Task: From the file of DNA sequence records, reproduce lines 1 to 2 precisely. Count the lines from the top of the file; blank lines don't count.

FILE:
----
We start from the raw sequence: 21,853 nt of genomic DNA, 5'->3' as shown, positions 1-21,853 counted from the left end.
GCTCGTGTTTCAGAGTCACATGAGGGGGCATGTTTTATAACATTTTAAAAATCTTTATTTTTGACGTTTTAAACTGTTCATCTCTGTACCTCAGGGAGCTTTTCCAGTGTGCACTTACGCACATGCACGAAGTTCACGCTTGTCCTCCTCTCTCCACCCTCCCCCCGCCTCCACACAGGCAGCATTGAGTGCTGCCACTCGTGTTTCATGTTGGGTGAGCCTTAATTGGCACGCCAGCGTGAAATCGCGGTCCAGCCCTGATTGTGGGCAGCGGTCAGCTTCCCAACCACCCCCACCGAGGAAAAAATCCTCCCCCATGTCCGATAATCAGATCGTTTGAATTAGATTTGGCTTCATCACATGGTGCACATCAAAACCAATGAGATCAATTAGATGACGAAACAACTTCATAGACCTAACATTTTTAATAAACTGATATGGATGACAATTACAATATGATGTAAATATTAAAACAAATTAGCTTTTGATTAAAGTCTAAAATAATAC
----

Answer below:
We start from the raw sequence: 21,853 nt of genomic DNA, 5'->3' as shown, positions 1-21,853 counted from the left end.
GCTCGTGTTTCAGAGTCACATGAGGGGGCATGTTTTATAACATTTTAAAAATCTTTATTTTTGACGTTTTAAACTGTTCATCTCTGTACCTCAGGGAGCTTTTCCAGTGTGCACTTACGCACATGCACGAAGTTCACGCTTGTCCTCCTCTCTCCACCCTCCCCCCGCCTCCACACAGGCAGCATTGAGTGCTGCCACTCGTGTTTCATGTTGGGTGAGCCTTAATTGGCACGCCAGCGTGAAATCGCGGTCCAGCCCTGATTGTGGGCAGCGGTCAGCTTCCCAACCACCCCCACCGAGGAAAAAATCCTCCCCCATGTCCGATAATCAGATCGTTTGAATTAGATTTGGCTTCATCACATGGTGCACATCAAAACCAATGAGATCAATTAGATGACGAAACAACTTCATAGACCTAACATTTTTAATAAACTGATATGGATGACAATTACAATATGATGTAAATATTAAAACAAATTAGCTTTTGATTAAAGTCTAAAATAATAC